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More on Jason Bay's Declining Performance: wOBA and Whiffs per Swing

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On Tuesday, Chris wrote a great article that tried to tease out the cause of Jason Bay's effective collapse as a middle of the order hitter since joining the Mets in 2010. Bay was coming off solid back-to-back years (.387 and .397 wOBA respectively) with Pittsburgh and Boston. Upon arrival with the Mets, his power seemingly vanished. Some hypothesized he changed his swing for Citi Field, others think he was never truly healthy (a major reason why the Red Sox passed on his services).

I wanted to follow up on Chris' piece by cutting the pitch f/x data another way. I calculated Bay's weighted on-base average (wOBA) per swing for each of nine pitch location zones for his 2009 season in Boston and his first season in Flushing last year. I also calculated whiff rates as well and created heat maps for each to get a better sense of what's happening with Bay.

Let's dive in.

First, Bay managed a wOBA of .178 with every swing in 2009. That declined to .140 his first year with the Mets. The decline was particularly pronounced in certain parts of the zone. The graph above compares Bay's wOBA per swing in 2009 and 2010. As you can see, Bay's power decline can be summed up by his diminishing ability to make pitchers pay when they give him something to hit in the middle of the zone and, more surprisingly, high in the middle of the plate.

11 of Bay's 36 home runs in 2009 came on pitches down the middle of the plate and up in the zone. That led to a .205 wOBA on pitches in that zone. In 2010, Bay managed only a wOBA of .086 in that same zone--and that included only one extra-base hit (a triple).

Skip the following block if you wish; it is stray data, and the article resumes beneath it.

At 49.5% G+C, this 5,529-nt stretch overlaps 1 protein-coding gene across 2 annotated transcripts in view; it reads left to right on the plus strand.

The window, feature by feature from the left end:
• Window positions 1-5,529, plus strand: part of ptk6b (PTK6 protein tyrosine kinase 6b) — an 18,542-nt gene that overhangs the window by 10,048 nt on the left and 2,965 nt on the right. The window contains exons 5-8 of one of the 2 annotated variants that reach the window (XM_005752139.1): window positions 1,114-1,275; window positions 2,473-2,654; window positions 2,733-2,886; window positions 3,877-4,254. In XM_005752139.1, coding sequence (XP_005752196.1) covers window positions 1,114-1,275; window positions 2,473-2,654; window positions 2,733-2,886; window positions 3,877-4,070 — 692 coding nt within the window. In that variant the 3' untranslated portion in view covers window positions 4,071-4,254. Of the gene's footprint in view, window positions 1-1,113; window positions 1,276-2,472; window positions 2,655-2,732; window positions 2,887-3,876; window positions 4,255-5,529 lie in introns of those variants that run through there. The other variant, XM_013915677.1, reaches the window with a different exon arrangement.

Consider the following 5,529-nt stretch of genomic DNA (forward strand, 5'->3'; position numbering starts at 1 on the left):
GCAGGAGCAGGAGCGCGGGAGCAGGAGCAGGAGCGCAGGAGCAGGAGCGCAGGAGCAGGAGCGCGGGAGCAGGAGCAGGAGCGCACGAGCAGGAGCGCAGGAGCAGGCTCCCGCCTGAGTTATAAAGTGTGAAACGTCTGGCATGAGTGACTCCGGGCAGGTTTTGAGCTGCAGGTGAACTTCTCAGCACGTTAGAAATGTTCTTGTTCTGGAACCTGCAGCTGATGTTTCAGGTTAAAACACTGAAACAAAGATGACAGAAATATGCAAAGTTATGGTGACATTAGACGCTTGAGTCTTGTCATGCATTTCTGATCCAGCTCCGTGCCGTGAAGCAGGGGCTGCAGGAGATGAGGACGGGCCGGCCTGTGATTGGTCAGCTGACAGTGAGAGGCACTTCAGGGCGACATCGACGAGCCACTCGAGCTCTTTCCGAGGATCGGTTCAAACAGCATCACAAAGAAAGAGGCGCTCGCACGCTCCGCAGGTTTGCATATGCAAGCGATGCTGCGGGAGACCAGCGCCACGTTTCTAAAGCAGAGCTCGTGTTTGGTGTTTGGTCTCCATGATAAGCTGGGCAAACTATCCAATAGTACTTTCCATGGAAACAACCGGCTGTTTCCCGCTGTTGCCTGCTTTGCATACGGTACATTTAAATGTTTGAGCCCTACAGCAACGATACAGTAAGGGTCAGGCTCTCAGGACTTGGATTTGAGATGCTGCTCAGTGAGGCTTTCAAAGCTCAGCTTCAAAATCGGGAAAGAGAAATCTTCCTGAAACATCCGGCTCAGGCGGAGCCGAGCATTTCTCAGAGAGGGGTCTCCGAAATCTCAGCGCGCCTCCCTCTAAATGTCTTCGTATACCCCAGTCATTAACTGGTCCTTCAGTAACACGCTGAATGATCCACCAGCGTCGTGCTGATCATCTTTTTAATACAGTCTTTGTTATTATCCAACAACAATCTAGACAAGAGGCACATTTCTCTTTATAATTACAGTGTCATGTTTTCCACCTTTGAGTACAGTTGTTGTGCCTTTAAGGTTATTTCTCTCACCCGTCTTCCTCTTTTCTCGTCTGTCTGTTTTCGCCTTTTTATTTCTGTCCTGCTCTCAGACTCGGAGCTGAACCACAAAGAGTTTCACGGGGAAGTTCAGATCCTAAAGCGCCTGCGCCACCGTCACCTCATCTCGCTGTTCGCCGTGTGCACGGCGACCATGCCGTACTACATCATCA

Second, Bay wasn't really a terror on balls on the inner half of the plate prior to coming to New York. In 2009, Bay managed modest wOBA/swings on balls middle-in (.087) and low and inside (.113). His greatest success came on balls up and in (.215). The numbers definitely declined in 2010, though. Bay didn't do a thing with pitches down and in last year (.000 wOBA/swing), just about nothing up and in (.032 wOBA/swing), and was respectable middle-in (.115 wOBA/swing). 

Isolating to just fastballs, we see even more evidence that Bay can no longer get around on the hard stuff.


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In 2009, Bay hit eight home runs off of fastballs down the heart of the plate. He also hit six home runs on pitches down the middle and up in the zone. In 2010? Only one and zero respectively.

As interesting as this is, the more telling stat is his whiff rate on balls inside last year, particularly fastballs. 


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In 2009, Bay had the following whiff rates on fastballs: Low and In (12%), Middle-in (9%), and Up and In (6%). In 2010, those numbers exploded: Low and In (50%), Middle-In (25%), and Up and In (15%). In 2009, Bay didn't have a whiff rate of straight fastballs of over 20% in any zone. Last year, he managed to top 20% in six out of nine zones. That's a huge change.

Given that he's having trouble catching up to and driving balls up in the zone as well as inside it suggests to me that while Citi may be depressing his stats to some degree, Bay has simply changed as a hitter. It's either a matter of ageing and the slowing of his bat or an injury. If it's the latter, a problematic shoulder would certainly be consistent with slower bat speed and an inability to drive or catch up to high heat.

Bottom line, I'm not encouraged that Bay can simply work his way out of this.


You can view all four visualizations in larger, tabbed form here.

Pitch F/X data courtesy of Joe Lefkowitz.